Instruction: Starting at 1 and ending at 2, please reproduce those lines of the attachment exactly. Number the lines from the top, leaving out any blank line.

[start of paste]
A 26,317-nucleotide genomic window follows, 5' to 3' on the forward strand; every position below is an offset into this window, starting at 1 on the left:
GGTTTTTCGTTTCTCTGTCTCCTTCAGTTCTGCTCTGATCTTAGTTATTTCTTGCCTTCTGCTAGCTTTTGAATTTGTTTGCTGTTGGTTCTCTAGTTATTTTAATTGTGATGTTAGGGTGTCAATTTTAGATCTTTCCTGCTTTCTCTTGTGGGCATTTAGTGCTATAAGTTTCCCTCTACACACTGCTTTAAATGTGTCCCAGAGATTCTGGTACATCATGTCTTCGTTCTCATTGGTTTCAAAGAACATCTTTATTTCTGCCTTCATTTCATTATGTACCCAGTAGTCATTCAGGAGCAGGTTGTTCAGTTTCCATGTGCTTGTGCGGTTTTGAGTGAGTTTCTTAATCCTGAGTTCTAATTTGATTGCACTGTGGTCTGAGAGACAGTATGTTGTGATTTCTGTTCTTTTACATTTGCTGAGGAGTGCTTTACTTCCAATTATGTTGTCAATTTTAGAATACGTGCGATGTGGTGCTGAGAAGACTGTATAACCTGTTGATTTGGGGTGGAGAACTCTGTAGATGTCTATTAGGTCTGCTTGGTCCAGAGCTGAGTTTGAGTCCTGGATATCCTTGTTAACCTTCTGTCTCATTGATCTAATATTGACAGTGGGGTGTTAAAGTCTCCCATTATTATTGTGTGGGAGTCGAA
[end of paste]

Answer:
A 26,317-nucleotide genomic window follows, 5' to 3' on the forward strand; every position below is an offset into this window, starting at 1 on the left:
GGTTTTTCGTTTCTCTGTCTCCTTCAGTTCTGCTCTGATCTTAGTTATTTCTTGCCTTCTGCTAGCTTTTGAATTTGTTTGCTGTTGGTTCTCTAGTTATTTTAATTGTGATGTTAGGGTGTCAATTTTAGATCTTTCCTGCTTTCTCTTGTGGGCATTTAGTGCTATAAGTTTCCCTCTACACACTGCTTTAAATGTGTCCCAGAGATTCTGGTACATCATGTCTTCGTTCTCATTGGTTTCAAAGAACATCTTTATTTCTGCCTTCATTTCATTATGTACCCAGTAGTCATTCAGGAGCAGGTTGTTCAGTTTCCATGTGCTTGTGCGGTTTTGAGTGAGTTTCTTAATCCTGAGTTCTAATTTGATTGCACTGTGGTCTGAGAGACAGTATGTTGTGATTTCTGTTCTTTTACATTTGCTGAGGAGTGCTTTACTTCCAATTATGTTGTCAATTTTAGAATACGTGCGATGTGGTGCTGAGAAGACTGTATAACCTGTTGATTTGGGGTGGAGAACTCTGTAGATGTCTATTAGGTCTGCTTGGTCCAGAGCTGAGTTTGAGTCCTGGATATCCTTGTTAACCTTCTGTCTCATTGATCTAATATTGACAGTGGGGTGTTAAAGTCTCCCATTATTATTGTGTGGGAGTCGAA